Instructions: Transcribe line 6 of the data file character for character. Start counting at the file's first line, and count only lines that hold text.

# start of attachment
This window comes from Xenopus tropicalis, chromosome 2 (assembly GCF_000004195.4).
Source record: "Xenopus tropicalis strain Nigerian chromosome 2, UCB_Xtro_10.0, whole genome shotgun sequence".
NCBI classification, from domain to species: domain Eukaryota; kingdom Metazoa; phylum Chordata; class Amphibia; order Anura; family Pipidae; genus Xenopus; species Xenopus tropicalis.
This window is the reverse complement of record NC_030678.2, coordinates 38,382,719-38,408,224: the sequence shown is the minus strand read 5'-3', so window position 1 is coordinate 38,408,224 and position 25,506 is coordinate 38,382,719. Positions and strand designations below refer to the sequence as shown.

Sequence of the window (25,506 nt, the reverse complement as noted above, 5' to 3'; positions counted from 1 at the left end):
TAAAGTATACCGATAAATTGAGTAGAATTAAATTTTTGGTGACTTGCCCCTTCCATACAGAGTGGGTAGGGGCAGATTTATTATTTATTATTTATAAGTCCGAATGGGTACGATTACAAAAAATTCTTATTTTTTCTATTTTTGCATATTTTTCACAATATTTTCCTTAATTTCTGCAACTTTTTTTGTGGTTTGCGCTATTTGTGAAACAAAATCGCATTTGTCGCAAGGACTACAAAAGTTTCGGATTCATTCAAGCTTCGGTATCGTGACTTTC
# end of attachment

TAAAGTATACCGATAAATTGAGTAGAATTAAATTTTTGGTGACTTGCCCCTTCCATACAGAGTGGGTAGGGGCAGATTTATTATTTATTATTTATAAGTCCGAATGGGTACGATTACAAAAAATTCTTATTTTTTCTATTTTTGCATATTTTTCACAATATTTTCCTTAATTTCTGCAACTTTTTTTGTGGTTTGCGCTATTTGTGAAACAAAATCGCATTTGTCGCAAGGACTACAAAAGTTTCGGATTCATTCAAGCTTCGGTATCGTGACTTTC